begged to state what he did say with respect to the exceptional state of things now in existence. The inference he drew from its being an exceptional state of things was, that the House ought not rashly, hastily, or speedily, to come to any conclusion on the subject. If the noble Lord considered that that exceptional state of things was one under which it would be expedient for Parliament to review the policy it had pursued upon this subject, it was open to him at any time to bring this subject distinctly under their consideration. When he did so, he (the Marquess of Lansdowne) should be prepared to meet him; but, so far as he could see, the noble Lord was not prepared to make any Motion. He had made no proposition by which the public of the country could be informed of that which he considered a great evil. He should have done so, and taken a fitting opportunity to call upon the Government to bring the subject for discussion before Parliament. When the noble Lord arrived at that conclusion, he (the Marquess of Lansdowne) trusted he would distinctly communicate it to the House, and not throw out arguments and suggest inferences from papers which were not upon the table. When those papers were on the table, let the noble Lord invite the attention of the House to them in a distinct and intelligible form.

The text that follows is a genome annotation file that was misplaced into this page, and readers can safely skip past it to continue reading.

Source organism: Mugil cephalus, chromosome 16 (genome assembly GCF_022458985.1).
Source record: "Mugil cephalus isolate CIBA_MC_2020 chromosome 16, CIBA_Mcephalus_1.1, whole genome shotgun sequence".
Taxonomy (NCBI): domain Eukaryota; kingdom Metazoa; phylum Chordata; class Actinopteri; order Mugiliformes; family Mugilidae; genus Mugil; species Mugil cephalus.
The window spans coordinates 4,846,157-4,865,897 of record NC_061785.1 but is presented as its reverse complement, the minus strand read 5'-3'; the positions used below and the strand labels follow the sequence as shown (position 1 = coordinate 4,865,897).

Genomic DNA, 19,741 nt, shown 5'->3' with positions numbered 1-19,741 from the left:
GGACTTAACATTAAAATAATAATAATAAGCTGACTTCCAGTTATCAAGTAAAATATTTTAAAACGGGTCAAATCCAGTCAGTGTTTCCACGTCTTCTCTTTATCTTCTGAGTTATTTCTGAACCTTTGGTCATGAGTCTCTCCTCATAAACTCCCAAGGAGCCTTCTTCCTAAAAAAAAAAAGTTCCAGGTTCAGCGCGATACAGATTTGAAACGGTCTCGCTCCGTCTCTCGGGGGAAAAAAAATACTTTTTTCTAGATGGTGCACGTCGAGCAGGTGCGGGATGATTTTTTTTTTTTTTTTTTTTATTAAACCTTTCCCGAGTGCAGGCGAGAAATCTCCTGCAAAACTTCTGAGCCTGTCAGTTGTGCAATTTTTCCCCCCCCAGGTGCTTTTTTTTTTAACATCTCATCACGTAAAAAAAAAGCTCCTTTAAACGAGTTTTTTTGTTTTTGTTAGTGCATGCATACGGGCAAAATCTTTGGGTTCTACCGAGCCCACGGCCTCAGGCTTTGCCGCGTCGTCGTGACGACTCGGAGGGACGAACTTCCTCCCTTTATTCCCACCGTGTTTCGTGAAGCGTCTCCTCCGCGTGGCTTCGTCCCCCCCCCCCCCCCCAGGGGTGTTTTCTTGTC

wished to observe, that he did not consider the present price an exceptional state of things; on the contrary, he considered it a state of things that was likely to continue. He was not 686 prepared, in the present state of their Lordships' House, to bring forward a distinct proposition, and would exercise his discretion both as to the period at which he would bring it forward, and the opportunities he should think proper to take of expressing his opinions during the progress of this experiment.
§ EARL GREY